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Thailand Locks Down
Under Emergency Decree

On March 26th Thai Prime Minister Prayuth Chan-o-cha announced Thailand was officially on lockdown under Emergency Decree.


It was just a usual, warm, bustling night on the neon lit street of Soi Cowboy, when along with all the other bars, nightclubs and several other crowded venues in Bangkok was ordered  by the government to shut for two weeks, starting from Wednesday March 18, which to date, three months later, may very well of marked the end  of an era.



On March 26th Thai Prime Minister Prayuth Chan-o-cha announced Thailand was officially under emergency decree until the end of April to deal with Covid-19.

Prior to the announcement of the Emetgency Decree, bars that had been ordered to close temporarily were now shut until further notice.

The decree gave the PM the executive power to declare further measures to contain coronavirus, including giving extra authority to officials and creating checkpoints to reduce people’s movements.

Prayut said some requirements would be mandatory while others would be “requests.” 

He urged people not to return to their home provinces and said there will be checkpoints and quarantine measures taken along the way for those who did. 

The emergency decree gave various powers to the PM, including the potential restriction of domestic travel, censoring media, curfews, commandeering or closing buildings, among others.


The Thai PM at this point said that the rumours of a curfew taking place were false.

The PM also said that social media would be “very closely monitored” during the emergency decree period. Those sharing fake news or making claims of cover-ups or conspiracies, quote;  “will be prosecuted to the fullest extent of the law.”

Thailand health officials at this point had reported 106 new Covid-19 coronavirus infections, bringing the total to 827 in the Kingdom. The number of new cases was lower than the 122 recorded the previous day before. 

The Ministry of Public Health had also reported 3 additional deaths from the virus in the past 24 hours, bringing the total to 4.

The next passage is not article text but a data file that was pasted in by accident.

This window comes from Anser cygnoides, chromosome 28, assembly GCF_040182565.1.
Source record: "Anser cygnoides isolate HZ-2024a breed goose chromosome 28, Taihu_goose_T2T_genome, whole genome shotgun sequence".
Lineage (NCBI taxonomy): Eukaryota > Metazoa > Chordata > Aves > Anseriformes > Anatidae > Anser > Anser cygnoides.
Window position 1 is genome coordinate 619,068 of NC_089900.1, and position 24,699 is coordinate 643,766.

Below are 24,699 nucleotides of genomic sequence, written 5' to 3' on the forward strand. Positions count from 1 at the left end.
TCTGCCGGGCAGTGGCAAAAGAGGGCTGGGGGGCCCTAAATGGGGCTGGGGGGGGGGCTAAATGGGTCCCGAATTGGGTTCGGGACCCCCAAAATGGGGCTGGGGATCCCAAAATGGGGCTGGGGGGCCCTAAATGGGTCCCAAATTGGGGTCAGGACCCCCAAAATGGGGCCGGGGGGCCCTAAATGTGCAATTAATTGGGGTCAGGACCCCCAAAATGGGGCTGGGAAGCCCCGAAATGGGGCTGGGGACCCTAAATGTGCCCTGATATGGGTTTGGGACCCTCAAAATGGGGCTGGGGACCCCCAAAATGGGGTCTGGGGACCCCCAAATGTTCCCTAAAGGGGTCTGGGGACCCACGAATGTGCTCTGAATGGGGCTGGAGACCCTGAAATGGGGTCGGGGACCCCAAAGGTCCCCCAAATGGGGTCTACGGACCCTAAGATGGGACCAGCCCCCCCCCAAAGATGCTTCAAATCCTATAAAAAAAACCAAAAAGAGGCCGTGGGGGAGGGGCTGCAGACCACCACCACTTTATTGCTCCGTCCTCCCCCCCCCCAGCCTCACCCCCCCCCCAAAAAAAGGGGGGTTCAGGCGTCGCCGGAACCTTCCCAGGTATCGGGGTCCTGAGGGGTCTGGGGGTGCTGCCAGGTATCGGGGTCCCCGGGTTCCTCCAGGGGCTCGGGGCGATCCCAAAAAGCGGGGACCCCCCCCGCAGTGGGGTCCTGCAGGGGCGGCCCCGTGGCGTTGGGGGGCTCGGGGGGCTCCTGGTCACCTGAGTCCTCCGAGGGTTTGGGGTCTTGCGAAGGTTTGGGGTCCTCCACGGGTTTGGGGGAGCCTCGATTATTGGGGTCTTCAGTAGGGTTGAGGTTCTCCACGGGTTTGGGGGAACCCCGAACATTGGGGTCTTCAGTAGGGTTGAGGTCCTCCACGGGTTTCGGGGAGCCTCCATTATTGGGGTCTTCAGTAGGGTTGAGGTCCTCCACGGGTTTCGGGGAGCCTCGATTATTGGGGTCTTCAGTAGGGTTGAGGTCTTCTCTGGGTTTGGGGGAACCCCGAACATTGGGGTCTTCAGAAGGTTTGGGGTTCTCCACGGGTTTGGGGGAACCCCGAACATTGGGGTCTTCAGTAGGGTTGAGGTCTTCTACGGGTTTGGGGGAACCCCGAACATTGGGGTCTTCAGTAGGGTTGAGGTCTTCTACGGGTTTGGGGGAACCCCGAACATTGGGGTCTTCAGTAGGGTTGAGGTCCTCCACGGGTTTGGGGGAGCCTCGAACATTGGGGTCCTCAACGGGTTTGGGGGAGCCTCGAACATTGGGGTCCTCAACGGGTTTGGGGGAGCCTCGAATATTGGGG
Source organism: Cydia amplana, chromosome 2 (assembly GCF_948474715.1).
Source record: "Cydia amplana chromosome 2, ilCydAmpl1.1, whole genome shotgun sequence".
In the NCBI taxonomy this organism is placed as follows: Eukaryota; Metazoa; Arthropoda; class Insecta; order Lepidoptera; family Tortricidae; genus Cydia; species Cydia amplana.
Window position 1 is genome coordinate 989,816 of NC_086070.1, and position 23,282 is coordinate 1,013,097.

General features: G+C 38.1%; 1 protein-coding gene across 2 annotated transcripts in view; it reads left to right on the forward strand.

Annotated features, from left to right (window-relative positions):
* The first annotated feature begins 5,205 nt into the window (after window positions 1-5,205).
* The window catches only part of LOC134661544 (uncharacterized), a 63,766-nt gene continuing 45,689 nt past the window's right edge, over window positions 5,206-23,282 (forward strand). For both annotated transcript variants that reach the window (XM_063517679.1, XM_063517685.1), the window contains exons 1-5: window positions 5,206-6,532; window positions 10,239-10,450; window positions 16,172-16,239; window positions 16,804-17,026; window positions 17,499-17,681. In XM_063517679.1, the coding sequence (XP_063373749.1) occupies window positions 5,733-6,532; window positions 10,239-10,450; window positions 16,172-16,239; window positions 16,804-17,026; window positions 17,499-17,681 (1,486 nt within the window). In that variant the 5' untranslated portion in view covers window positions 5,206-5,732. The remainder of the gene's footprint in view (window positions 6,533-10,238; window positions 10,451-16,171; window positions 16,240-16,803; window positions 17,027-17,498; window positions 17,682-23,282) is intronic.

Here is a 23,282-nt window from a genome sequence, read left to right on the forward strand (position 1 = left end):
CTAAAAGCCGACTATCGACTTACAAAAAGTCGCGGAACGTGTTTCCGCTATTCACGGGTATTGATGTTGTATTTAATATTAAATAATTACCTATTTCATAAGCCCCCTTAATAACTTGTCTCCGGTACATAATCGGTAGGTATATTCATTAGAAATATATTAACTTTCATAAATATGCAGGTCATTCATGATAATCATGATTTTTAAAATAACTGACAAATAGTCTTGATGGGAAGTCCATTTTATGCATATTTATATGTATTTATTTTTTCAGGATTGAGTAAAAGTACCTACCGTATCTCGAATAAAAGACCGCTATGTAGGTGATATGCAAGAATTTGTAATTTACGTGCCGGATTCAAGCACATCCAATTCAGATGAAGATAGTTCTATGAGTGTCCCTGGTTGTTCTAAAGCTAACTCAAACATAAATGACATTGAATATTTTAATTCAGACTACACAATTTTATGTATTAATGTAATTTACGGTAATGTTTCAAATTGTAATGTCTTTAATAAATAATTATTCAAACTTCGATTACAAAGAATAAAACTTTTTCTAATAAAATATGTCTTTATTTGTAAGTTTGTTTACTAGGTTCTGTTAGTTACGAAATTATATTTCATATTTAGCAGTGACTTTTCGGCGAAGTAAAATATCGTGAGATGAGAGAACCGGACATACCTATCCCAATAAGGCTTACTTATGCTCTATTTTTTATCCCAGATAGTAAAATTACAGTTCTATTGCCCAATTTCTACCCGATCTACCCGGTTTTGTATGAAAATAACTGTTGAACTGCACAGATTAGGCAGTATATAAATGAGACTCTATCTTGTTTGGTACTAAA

A Public Health Ministry spokesman said the 3 deaths were patients who had previous health complications, including a 70 year old man with tuberculosis, a 45 year old man with diabetes and a 79 year old man with unspecified health problems. Meanwhile local media were reporting 9 new cases in Phuket, including an unnamed medical official.

March 26th marked the beginning of difficult times for restaurants too, as the government rolled out lockdowns across the country. Restaurants and food chains had to change from sit-in facilities to home delivery as the spread of Covid-19 became more serious in Thailand. Many smaller restaurants have long since gone under.


Bars all over the country that were initially told to close for 14 days, like smaller restaurants have since gone out of business. Meanwhile those that have managed to hang on, still wait patiently for news as to when or even if they can reopen.


Some of Thailand’s closed border checkpoints were reopened temporarily, to allow thousands of migrant workers, made unemployed due to the coronavirus outbreak, flee Thailand for their homes in Myanmar and Cambodia.

Their numbers and their desperation had sparked fears of rioting. Sadly thousands of unemplyed migrant workers missed this opportunity and have been left stranded all over Thailand relying on food parcels organized and distributed by various independently organized fundraisers.


A shutdown to contain Covid-19 killed Thailand’s party scene, entertainment venues such as Soi Cowboy, Nana Plaza etc and massage parlours from Bangkok to Pattaya, have closed and forced an estimated 300,000 sex workers out of a job, pressing many onto the streets.



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